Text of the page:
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Tipping on Wine [ Split from Manhattan ]

[ Note: This thread was split from the Manhattan board at http://www.chowhound.com/topics/361713 -- The Chowhound Team


You should NEVER include wine for the tip. So, to answer your question, yes.

Also, if you consider how much labor goes into the food at Per Se, you'll realize that $210 is actually quite reasonable. I have seen $40 entrees at some restaurants that have nothing to recommend of themselves other than the fact that they think that they can somehow ride on the coat tails of places like Per Se in price but not quality or service.

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  1. Are you saying that people should subtract the alcohol from their bill before calculating the tip? I've never heard this before. I've always tipped 20% on the bill unless something unusual happened.

    1. Why shouldn't you include wine in the tip? The server has to open the bottle, pour it, and constantly refill your glass. In many cases, the wine needs to be decanted. The server also has to answer questions about the wine. If the server has done this for you, why haven't they earned a tip?

      1 Reply
      1. re: Fielding

        Of course wine should be included in the tip... in the same manner as for the rest of the meal.

        There has always been the following attitude around regarding tipping on wine... the server (waiter, sommelier, etc) shouldn't be tipped the same percentage as for the meal because wine is so variable in price... ie. the waiter/sommelier does the approximately the same thing (open/pour) for a $40 bottle as they do for a $500 bottle. In fact, it's a little more work (and requires more expertise) to open a more expensive bottle most of the time (often its older, more delicate cork, sediment, etc). In any case, certainly one can understand the logic of this argument. I don't agree with it.

        My view, is that you figure the tip the same across the board if the service is good. If you order a $500 bottle, you must expect to tip accordingly. Figure it in to the price of the bottle. In Europe, tax and tip are included in the prices you see on the wine list. You pay the same tip percentage no matter what the price... $40 or $10,000.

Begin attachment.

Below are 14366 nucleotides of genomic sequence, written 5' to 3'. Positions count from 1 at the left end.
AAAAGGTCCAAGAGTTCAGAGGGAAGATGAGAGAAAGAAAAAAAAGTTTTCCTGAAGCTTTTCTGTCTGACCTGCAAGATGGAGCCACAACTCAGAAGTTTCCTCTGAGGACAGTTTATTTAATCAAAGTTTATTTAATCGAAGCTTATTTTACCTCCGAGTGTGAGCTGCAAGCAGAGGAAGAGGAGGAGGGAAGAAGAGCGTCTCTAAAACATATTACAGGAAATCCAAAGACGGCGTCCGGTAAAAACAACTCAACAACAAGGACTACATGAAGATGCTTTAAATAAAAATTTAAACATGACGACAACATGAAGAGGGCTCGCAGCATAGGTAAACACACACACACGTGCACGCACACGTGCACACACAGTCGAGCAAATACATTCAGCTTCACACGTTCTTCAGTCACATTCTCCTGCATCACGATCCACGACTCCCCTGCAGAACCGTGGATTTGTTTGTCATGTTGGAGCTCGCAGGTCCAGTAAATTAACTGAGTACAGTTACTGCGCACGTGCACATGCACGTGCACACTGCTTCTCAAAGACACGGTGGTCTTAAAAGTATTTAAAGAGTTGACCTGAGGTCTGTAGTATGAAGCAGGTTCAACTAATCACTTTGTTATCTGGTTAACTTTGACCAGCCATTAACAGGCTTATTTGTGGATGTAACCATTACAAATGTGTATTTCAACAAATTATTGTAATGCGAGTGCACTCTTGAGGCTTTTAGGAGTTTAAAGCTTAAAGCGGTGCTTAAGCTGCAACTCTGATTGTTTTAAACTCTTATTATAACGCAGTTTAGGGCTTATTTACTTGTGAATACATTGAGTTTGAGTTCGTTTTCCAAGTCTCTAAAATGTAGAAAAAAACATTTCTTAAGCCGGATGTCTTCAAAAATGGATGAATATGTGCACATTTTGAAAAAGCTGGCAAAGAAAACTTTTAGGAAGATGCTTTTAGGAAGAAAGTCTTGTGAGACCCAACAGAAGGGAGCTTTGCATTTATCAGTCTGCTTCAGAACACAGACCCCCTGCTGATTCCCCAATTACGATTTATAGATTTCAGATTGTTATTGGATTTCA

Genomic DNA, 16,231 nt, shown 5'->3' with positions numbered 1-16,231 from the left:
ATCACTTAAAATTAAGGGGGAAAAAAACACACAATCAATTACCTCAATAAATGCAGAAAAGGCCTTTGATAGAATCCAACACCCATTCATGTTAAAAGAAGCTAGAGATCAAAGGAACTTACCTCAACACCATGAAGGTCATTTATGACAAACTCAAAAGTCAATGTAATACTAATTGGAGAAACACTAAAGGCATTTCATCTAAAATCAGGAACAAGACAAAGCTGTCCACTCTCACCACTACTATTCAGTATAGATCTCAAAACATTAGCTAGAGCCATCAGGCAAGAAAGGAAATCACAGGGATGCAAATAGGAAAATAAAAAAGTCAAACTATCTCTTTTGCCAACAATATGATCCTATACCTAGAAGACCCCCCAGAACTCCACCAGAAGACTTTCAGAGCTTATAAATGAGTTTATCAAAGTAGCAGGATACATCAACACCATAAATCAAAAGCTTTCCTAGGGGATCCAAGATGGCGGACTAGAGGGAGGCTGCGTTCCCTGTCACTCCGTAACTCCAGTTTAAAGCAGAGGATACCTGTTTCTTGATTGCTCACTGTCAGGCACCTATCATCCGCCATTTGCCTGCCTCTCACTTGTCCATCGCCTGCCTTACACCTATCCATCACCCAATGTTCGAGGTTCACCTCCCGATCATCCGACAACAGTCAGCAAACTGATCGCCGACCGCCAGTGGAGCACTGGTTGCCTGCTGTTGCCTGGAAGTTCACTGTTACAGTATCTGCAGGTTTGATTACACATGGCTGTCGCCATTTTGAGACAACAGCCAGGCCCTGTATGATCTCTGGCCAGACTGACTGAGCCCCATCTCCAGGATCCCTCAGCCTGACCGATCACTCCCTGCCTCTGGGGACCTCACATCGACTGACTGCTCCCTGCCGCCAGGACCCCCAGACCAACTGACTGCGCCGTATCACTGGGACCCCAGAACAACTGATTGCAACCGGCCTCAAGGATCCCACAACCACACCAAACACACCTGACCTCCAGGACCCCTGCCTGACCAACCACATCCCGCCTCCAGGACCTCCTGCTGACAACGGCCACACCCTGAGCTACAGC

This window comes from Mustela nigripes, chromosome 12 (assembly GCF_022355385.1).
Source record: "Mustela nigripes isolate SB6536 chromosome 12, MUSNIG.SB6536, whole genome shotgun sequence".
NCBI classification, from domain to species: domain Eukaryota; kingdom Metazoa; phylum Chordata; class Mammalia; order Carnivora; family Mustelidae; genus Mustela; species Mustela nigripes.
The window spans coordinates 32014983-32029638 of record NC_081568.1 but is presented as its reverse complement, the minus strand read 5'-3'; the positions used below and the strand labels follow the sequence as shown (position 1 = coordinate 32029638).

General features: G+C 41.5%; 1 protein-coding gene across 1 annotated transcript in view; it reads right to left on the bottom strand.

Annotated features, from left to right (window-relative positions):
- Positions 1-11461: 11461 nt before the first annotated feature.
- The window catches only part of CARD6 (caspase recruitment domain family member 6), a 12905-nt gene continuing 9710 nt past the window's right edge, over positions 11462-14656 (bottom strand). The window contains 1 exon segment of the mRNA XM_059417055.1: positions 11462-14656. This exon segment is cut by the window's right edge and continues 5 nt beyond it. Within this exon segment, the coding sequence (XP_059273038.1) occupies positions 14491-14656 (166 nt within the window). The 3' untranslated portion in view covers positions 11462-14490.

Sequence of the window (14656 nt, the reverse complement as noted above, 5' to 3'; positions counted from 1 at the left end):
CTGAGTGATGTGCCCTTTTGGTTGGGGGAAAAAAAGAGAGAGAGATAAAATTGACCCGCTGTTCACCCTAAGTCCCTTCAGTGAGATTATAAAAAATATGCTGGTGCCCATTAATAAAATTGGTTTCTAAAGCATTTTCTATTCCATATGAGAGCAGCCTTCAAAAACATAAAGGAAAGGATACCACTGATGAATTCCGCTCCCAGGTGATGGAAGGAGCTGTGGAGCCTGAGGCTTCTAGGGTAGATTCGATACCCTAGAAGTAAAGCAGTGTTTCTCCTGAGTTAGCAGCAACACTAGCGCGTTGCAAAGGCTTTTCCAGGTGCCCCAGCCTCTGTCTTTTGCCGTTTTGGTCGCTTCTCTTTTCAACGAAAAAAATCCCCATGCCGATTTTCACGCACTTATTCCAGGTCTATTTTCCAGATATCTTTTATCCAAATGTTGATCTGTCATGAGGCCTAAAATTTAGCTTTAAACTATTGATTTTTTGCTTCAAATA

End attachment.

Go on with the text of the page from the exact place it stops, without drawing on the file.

That said, where a tip isn't included, I think its appropriate to tip a lower percentage if you order a very expensive bottle and the wine service was not good. Say for example the wine is $500 and they don't handle it properly, its not the right temperature, or they don't refill the glasses properly. If you're not happy with the wine service, lower the tip % accordingly. Basically, its the same concept as for the food portion.

        Good service should be rewarded with a nice tip... the fact that its food or wine doesn't make a difference.

      2. Why wouldn't you tip 20% on the wine? This doesn't make any sense to me. A lot of work goes into wine selection and maintenance, particularly at a high end restaurant.

        Here's my policy: if you can afford the food & wine, you can afford the tip. I don't honestly believe there are people out there that can shell out $1500 for a bottle of wine at dinner, but can't afford the $300 tip. Leaving less is just cheap.

        1. I thought it was clear, but sorry if I was confusing. I agree with you. I stated that you should tip on the wine just as you do for the food.

          1 Reply
          1. re: WineTravel

            WineTravel, I was responding to the OP, not you. :)

            Sorry -- these new boards take some getting used to!

          2. I'll admit it- I take out wine before I tip and add a little on to my tip for wine service after the 20% is calculated. There's no reason a waiter gets 40 bucks on a 200 dollar bottle of wine. You didn't really do anything to earn it. Now 10-20 bucks on a 200 dollar bottle maybe, but I'm never giving more than about 20 bucks per bottle back to the server.

            9 Replies
            1. re: jpschust

              My take on this is that the server didn't do anything to earn a larger tip amount on a $50 menu food item than on a $15 one, but you don't seem to begrudge that. So....... for wine within a reasonable price range, I don't see why a 20% tip is unreasonable at all. Where I personally get into this is for wine that is significantly above the range of the food prices. For some reason I think there's a difference..... though I wouldn't want to try to defend that position based on the 'if you can afford the item you can afford the tip' argument. I must be basically cheap, because I would have trouble tipping 20% on a $200 bottle of wine with a $75 meal bill. Go figure.

              1. re: Midlife